Let, therefore, this writing-desk, upon which it was written, be gladly accepted by the nation and carefully preserved with the great charter itself in the archives of that mighty government thus called into being.
And there, with the sword of Washington and the staff of Franklin, which the nation has already accepted with reverent gratitude, let these muniments of our title be preserved evermore.
I should, Mr. President, fail altogether in my duty to the people of Massachusetts if I did not give expression at this time to their great gratification for the large share that Commonwealth has had from the beginning in all that makes this occasion proper or worthy of attention.
Massachusetts and Virginia had from the outset of the Revolution conspicuously joined hands in the great struggle, sharing the obloquies and perils with which it opened on their soil.
Arthur Lee, of Virginia, had, for many years before, as the agent of Massachusetts, pleaded her cause before the British throne.
Samuel Adams and Richard Henry Lee kindled together the fires of the Revolution.
It was on motion of John Adams, in a most critical period in the temper of the Colonies, that Washington himself was called to the command of the American Armies.
Mr. Adams was with Mr. Jefferson upon the committee instructed by the Continental Congress to draft a declaration of independence, and joined in imposing that duty upon one many years his junior, because of his “reputation for a matchless felicity in embodying popular ideas.”
That matchless felicity of Mr. Jefferson produced the Declaration of Independence, and the peerless eloquence of John Adams carried it through a hesitating Congress.
These distinguished patriots having each in turn enjoyed the highest honors of the Republic they had together so conspicuously helped to create, were both permitted by Providence to close their illustrious career on the fiftieth anniversary of the day they had made immortal, and to pass together to their reward amid the shouts of a people applauding their great work.
And now this precious relic, around which so many memories of the great actors of the Revolution cluster, kept by Virginia for fifty years and then committed by its illustrious owner to the care of Massachusetts for another half century, is to-day donated to the United States by those in whose veins commingle the blood of both these ancient Commonwealths.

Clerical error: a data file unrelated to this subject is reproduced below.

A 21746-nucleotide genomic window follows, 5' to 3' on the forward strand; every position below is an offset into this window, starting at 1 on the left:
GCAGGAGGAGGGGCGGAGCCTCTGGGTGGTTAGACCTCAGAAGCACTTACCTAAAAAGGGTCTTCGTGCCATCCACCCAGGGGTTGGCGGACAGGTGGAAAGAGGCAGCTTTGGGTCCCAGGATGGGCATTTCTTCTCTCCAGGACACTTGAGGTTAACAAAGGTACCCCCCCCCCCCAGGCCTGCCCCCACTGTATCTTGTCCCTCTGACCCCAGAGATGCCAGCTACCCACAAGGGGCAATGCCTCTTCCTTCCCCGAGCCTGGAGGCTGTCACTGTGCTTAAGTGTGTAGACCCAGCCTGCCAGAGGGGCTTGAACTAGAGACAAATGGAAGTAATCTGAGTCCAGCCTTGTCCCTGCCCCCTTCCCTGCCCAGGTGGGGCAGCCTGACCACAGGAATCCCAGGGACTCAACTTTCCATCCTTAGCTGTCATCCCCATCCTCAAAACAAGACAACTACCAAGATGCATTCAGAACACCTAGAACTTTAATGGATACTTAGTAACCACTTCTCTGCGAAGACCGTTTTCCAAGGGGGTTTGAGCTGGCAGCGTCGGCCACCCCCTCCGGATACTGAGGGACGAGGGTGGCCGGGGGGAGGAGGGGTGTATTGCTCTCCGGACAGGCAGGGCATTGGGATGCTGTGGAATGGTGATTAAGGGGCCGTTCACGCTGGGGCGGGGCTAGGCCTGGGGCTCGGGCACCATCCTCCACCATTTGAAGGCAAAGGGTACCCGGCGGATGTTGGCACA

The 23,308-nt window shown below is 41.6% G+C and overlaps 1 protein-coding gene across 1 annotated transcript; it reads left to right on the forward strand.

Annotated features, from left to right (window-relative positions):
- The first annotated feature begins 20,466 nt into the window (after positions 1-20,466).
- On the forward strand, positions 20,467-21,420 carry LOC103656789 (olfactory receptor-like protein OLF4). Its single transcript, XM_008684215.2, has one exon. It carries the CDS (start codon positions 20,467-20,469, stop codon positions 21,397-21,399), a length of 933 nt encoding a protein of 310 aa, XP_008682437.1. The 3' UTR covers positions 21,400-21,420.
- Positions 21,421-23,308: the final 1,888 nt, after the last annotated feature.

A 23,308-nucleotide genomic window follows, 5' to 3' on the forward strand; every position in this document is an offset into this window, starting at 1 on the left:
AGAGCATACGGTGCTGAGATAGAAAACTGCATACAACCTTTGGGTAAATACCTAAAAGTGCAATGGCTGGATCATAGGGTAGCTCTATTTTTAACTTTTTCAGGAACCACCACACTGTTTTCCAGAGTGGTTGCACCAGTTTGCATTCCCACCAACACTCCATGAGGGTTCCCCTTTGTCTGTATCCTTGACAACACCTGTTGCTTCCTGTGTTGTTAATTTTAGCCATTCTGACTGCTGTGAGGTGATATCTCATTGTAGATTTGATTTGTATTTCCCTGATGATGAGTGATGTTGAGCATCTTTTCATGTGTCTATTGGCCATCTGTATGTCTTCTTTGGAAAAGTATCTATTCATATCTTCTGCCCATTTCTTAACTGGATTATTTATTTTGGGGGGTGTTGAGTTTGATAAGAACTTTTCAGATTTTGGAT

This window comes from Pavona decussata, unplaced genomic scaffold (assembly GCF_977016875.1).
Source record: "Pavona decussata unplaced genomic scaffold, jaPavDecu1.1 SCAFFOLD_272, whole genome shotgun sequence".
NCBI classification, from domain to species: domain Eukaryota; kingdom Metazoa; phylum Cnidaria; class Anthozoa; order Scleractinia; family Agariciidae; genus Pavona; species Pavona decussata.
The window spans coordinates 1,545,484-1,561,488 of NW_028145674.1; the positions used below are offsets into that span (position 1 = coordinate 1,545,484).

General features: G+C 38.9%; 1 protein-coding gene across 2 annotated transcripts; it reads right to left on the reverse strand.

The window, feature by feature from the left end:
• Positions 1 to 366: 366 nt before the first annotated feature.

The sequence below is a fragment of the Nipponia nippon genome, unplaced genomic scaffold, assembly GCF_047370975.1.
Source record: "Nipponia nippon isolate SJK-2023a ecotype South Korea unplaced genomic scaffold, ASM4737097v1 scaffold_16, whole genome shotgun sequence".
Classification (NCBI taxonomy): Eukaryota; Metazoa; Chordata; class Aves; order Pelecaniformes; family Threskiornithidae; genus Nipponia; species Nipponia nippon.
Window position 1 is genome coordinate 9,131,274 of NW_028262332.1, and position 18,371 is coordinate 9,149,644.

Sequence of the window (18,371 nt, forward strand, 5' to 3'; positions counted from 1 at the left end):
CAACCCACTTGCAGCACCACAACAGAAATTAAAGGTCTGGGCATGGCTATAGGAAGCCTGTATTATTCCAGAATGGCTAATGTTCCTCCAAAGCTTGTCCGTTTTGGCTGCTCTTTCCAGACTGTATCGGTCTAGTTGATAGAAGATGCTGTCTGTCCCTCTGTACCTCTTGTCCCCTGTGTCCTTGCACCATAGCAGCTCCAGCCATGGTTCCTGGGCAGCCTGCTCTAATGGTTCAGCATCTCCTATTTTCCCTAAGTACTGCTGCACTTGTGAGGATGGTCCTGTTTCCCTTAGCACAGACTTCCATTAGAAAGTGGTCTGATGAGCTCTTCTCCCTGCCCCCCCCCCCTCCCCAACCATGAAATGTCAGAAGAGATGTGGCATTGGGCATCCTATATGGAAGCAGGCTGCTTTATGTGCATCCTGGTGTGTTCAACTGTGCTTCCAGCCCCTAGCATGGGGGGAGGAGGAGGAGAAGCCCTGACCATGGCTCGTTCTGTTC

Thus do Massachusetts and Virginia again stand side by side amid the glories which have come down to us from the Revolution.
I hope, Mr. President, that the third reading of the resolution will be unanimously ordered.
Just a few days later on April 28, 1880, the following resolution passed.
From the Statutes at Large for 1880:
[No . 26.] Joint resolution accepting the gift of the desk used by Thomas Jefferson in writing the Declaration of Independence.
Resolved by the Senate and House of Representatives of the United States of America in Congress assembled, That the thanks of this Congress be presented to J . Randolph Coolidge, Algernon Coolidge, Thomas Jefferson Coolidge, and Mrs Ellen Dwight, citizens of Massachusetts, for the the patriotic gift of the writing desk presented by Thomas Jefferson to their father, the late Joseph Coolidge, upon which the Declaration of Independence was written .
And be it further resolved, That this precious relic is hereby accepted in the name of the Nation, and that the same be deposited for safe keeping in the Department of State of the United States .
And be it further resolved, That a copy of these resolutions, signed by the President of the Senate and Speaker of the House of Representatives be transmitted to the donors.
Approved, April 28, 1880.
The Thomas Jefferson Commemorative Silver Dollar Coin shows with an image of his plans for a writing desk, undated, from his papers at the Library of Congress.